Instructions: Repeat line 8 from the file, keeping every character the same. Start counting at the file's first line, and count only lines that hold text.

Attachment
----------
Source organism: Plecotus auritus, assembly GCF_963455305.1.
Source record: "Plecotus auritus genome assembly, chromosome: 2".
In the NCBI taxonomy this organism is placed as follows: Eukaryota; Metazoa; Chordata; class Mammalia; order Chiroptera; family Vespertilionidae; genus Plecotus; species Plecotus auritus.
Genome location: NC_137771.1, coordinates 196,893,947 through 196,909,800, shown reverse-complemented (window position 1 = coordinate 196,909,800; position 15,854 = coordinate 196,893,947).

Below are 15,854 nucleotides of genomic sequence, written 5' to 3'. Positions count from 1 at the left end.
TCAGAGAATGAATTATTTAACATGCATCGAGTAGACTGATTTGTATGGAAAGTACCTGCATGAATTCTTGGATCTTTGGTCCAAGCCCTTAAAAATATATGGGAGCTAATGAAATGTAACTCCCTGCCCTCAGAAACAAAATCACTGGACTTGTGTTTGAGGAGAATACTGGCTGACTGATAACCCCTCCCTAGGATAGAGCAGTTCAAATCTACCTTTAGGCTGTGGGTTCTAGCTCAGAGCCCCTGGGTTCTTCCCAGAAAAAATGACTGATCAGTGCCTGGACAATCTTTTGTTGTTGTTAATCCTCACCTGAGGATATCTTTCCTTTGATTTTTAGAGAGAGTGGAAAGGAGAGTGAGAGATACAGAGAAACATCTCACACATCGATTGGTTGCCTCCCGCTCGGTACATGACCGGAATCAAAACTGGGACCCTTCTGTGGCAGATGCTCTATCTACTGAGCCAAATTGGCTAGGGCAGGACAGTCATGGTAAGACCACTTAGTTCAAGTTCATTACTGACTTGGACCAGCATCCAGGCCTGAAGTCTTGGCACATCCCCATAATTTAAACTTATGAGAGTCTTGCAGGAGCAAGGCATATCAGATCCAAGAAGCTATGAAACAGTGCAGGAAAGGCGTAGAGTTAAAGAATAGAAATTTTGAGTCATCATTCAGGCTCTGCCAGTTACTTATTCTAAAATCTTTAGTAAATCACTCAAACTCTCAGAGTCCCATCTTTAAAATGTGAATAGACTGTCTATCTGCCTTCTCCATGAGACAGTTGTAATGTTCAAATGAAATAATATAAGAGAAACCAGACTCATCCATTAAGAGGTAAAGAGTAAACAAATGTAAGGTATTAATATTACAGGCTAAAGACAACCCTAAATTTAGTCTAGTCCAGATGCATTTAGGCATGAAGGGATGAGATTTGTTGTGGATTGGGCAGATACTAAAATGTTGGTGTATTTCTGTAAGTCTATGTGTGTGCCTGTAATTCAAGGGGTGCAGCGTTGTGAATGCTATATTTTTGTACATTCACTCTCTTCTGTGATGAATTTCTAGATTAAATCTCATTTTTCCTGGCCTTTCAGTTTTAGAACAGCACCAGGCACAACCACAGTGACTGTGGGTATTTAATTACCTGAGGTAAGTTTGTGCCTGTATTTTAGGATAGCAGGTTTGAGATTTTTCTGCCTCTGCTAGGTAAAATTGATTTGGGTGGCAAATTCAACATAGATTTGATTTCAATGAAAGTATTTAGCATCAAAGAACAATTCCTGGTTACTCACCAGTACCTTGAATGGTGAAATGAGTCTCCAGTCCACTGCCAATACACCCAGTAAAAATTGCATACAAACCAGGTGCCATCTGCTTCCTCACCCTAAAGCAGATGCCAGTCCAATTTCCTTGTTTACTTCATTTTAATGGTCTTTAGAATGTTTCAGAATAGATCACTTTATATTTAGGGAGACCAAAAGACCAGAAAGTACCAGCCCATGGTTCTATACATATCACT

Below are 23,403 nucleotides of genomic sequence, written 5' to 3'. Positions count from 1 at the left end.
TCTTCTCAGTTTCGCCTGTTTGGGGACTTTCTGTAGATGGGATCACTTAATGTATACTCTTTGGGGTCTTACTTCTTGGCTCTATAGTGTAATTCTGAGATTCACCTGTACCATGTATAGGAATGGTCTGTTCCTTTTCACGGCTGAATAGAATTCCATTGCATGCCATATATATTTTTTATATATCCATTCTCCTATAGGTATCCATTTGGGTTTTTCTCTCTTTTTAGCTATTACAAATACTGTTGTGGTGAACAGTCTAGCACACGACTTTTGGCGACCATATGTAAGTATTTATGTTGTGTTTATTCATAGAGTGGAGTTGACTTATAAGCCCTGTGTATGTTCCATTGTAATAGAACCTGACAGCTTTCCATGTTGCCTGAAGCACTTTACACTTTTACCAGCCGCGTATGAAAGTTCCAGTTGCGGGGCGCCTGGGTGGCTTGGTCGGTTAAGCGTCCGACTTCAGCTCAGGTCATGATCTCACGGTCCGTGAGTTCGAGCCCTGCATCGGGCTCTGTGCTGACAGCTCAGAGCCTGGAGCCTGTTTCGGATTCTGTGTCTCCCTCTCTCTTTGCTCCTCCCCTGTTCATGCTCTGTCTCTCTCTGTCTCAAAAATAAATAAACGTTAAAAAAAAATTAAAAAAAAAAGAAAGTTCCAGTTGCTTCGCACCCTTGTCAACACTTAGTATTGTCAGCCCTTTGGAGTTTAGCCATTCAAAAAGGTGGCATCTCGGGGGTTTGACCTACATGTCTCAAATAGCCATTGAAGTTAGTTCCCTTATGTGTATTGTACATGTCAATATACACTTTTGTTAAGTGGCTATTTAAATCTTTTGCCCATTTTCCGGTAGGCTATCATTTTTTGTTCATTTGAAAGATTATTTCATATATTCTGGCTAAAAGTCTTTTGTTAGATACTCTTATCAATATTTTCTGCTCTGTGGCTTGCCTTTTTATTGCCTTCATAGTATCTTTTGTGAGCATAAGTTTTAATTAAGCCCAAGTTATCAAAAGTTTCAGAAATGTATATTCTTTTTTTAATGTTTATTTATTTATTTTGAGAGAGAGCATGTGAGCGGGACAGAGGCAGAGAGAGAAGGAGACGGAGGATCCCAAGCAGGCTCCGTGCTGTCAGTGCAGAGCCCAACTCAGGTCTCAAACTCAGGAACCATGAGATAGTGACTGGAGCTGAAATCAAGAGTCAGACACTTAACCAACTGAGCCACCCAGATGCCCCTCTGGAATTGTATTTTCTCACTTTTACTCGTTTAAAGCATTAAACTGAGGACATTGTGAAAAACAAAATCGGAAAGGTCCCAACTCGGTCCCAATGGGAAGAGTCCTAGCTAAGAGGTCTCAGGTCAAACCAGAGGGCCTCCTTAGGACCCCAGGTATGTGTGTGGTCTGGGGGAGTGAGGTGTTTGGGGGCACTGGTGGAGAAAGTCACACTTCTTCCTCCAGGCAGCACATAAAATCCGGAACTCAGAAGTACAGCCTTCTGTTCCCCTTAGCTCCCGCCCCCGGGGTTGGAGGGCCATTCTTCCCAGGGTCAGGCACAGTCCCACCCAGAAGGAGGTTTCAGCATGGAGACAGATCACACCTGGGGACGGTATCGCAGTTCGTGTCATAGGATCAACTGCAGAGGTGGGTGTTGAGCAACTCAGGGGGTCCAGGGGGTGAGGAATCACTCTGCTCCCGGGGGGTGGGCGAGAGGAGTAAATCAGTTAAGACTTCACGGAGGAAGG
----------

TCTTCTCAGTTTCGCCTGTTTGGGGACTTTCTGTAGATGGGATCACTTAATGTATACTCTTTGGGGTCTTACTTCTTGGCTCTATAGTGTAATTCTGAGATTCACCTGTACCATGTATAGGAATGGTCTGTTCCTTTTCACGGCTGAATAGAATTCCATTGCATGCCATATATATTTTTTATATATCCATTCTCCTATAGGTATCCATTTGGGTTTTTCTCTCTTTTTAGCTATTACAAATACTGTTGTGGTGAACAGTCTAGCACACGACTTTTGGCGACCATATGTAAGTATTTATGTTGTGTTTATTCATAGAGTGGAGTTGACTTATAAGCCCTGTGTATGTTCCATTGTAATAGAACCTGACAGCTTTCCATGTTGCCTGAAGCACTTTACACTTTTACCAGCCGCGTATGAAAGTTCCAGTTGCGGGGCGCCTGGGTGGCTTGGTCGGTTAAGCGTCCGACTTCAGCTCAGGTCATGATCTCACGGTCCGTGAGTTCGAGCCCTGCATCGGGCTCTGTGCTGACAGCTCAGAGCCTGGAGCCTGTTTCGGATTCTGTGTCTCCCTCTCTCTTTGCTCCTCCCCTGTTCATGCTCTGTCTCTCTCTGTCTCAAAAATAAATAAACGTTAAAAAAAAATTAAAAAAAAAAGAAAGTTCCAGTTGCTTCGCACCCTTGTCAACACTTAGTATTGTCAGCCCTTTGGAGTTTAGCCATTCAAAAAGGTGGCATCTCGGGGGTTTGACCTACATGTCTCAAATAGCCATTGAAGTTAGTTCCCTTATGTGTATTGTACATGTCAATATACACTTTTGTTAAGTGGCTATTTAAATCTTTTGCCCATTTTCCGGTAGGCTATCATTTTTTGTTCATTTGAAAGATTATTTCATATATTCTGGCTAAAAGTCTTTTGTTAGATACTCTTATCAATATTTTCTGCTCTGTGGCTTGCCTTTTTATTGCCTTCATAGTATCTTTTGTGAGCATAAGTTTTAATTAAGCCCAAGTTATCAAAAGTTTCAGAAATGTATATTCTTTTTTTAATGTTTATTTATTTATTTTGAGAGAGAGCATGTGAGCGGGACAGAGGCAGAGAGAGAAGGAGACGGAGGATCCCAAGCAGGCTCCGTGCTGTCAGTGCAGAGCCCAACTCAGGTCTCAAACTCAGGAACCATGAGATAGTGACTGGAGCTGAAATCAAGAGTCAGACACTTAACCAACTGAGCCACCCAGATGCCCCTCTGGAATTGTATTTTCTCACTTTTACTCGTTTAAAGCATTAAACTGAGGACATTGTGAAAAACAAAATCGGAAAGGTCCCAACTCGGTCCCAATGGGAAGAGTCCTAGCTAAGAGGTCTCAGGTCAAACCAGAGGGCCTCCTTAGGACCCCAGGTATGTGTGTGGTCTGGGGGAGTGAGGTGTTTGGGGGCACTGGTGGAGAAAGTCACACTTCTTCCTCCAGGCAGCACATAAAATCCGGAACTCAGAAGTACAGCCTTCTGTTCCCCTTAGCTCCCGCCCCCGGGGTTGGAGGGCCATTCTTCCCAGGGTCAGGCACAGTCCCACCCAGAAGGAGGTTTCAGCATGGAGACAGATCACACCTGGGGACGGTATCGCAGTTCGTGTCATAGGATCAACTGCAGAGGTGGGTGTTGAGCAACTCAGGGGGTCCAGGGGGTGAGGAATCACTCTGCTCCCGGGGGGTGGGCGAGAGGAGTAAATCAGTTAAGACTTCACGGAGGAAGG